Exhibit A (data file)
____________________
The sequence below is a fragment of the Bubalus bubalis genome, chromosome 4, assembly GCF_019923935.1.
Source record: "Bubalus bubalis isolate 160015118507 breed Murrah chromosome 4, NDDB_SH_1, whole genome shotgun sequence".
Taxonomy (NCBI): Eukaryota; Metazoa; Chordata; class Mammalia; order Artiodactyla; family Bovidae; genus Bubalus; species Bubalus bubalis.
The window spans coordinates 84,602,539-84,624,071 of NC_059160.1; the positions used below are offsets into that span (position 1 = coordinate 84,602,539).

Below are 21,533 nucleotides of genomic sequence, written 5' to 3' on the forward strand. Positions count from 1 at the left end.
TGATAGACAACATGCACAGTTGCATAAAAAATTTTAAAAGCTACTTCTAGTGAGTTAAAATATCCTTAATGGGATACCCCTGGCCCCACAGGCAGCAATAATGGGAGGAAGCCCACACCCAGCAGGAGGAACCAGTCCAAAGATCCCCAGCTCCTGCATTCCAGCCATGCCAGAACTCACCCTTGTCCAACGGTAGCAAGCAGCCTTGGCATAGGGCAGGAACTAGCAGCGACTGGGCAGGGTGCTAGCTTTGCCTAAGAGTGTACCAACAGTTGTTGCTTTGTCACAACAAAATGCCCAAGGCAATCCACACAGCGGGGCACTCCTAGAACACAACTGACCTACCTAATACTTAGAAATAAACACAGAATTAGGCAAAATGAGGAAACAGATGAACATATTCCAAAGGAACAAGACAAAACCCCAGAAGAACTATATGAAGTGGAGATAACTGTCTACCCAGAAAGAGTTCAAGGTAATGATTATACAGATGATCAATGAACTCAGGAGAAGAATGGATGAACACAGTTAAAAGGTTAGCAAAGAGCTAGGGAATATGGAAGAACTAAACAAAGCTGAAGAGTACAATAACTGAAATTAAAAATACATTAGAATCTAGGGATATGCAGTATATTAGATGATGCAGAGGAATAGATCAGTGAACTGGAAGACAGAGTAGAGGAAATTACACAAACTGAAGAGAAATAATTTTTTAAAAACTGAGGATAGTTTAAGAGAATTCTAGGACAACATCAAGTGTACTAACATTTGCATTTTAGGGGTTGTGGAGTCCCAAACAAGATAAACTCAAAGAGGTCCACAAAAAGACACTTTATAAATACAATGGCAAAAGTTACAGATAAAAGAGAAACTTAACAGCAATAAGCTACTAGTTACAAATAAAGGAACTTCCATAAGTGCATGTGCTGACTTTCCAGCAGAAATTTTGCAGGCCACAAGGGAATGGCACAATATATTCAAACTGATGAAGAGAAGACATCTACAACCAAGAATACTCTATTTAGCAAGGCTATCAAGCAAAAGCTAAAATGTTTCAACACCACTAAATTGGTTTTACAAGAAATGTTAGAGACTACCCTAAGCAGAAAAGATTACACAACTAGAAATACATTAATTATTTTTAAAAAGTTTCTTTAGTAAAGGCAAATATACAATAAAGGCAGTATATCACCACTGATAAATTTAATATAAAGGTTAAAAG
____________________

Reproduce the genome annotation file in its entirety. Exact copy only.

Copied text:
The sequence below is a fragment of the Bubalus bubalis genome, chromosome 4, assembly GCF_019923935.1.
Source record: "Bubalus bubalis isolate 160015118507 breed Murrah chromosome 4, NDDB_SH_1, whole genome shotgun sequence".
Taxonomy (NCBI): Eukaryota; Metazoa; Chordata; class Mammalia; order Artiodactyla; family Bovidae; genus Bubalus; species Bubalus bubalis.
The window spans coordinates 84,602,539-84,624,071 of NC_059160.1; the positions used below are offsets into that span (position 1 = coordinate 84,602,539).

Below are 21,533 nucleotides of genomic sequence, written 5' to 3' on the forward strand. Positions count from 1 at the left end.
TGATAGACAACATGCACAGTTGCATAAAAAATTTTAAAAGCTACTTCTAGTGAGTTAAAATATCCTTAATGGGATACCCCTGGCCCCACAGGCAGCAATAATGGGAGGAAGCCCACACCCAGCAGGAGGAACCAGTCCAAAGATCCCCAGCTCCTGCATTCCAGCCATGCCAGAACTCACCCTTGTCCAACGGTAGCAAGCAGCCTTGGCATAGGGCAGGAACTAGCAGCGACTGGGCAGGGTGCTAGCTTTGCCTAAGAGTGTACCAACAGTTGTTGCTTTGTCACAACAAAATGCCCAAGGCAATCCACACAGCGGGGCACTCCTAGAACACAACTGACCTACCTAATACTTAGAAATAAACACAGAATTAGGCAAAATGAGGAAACAGATGAACATATTCCAAAGGAACAAGACAAAACCCCAGAAGAACTATATGAAGTGGAGATAACTGTCTACCCAGAAAGAGTTCAAGGTAATGATTATACAGATGATCAATGAACTCAGGAGAAGAATGGATGAACACAGTTAAAAGGTTAGCAAAGAGCTAGGGAATATGGAAGAACTAAACAAAGCTGAAGAGTACAATAACTGAAATTAAAAATACATTAGAATCTAGGGATATGCAGTATATTAGATGATGCAGAGGAATAGATCAGTGAACTGGAAGACAGAGTAGAGGAAATTACACAAACTGAAGAGAAATAATTTTTTAAAAACTGAGGATAGTTTAAGAGAATTCTAGGACAACATCAAGTGTACTAACATTTGCATTTTAGGGGTTGTGGAGTCCCAAACAAGATAAACTCAAAGAGGTCCACAAAAAGACACTTTATAAATACAATGGCAAAAGTTACAGATAAAAGAGAAACTTAACAGCAATAAGCTACTAGTTACAAATAAAGGAACTTCCATAAGTGCATGTGCTGACTTTCCAGCAGAAATTTTGCAGGCCACAAGGGAATGGCACAATATATTCAAACTGATGAAGAGAAGACATCTACAACCAAGAATACTCTATTTAGCAAGGCTATCAAGCAAAAGCTAAAATGTTTCAACACCACTAAATTGGTTTTACAAGAAATGTTAGAGACTACCCTAAGCAGAAAAGATTACACAACTAGAAATACATTAATTATTTTTAAAAAGTTTCTTTAGTAAAGGCAAATATACAATAAAGGCAGTATATCACCACTGATAAATTTAATATAAAGGTTAAAAG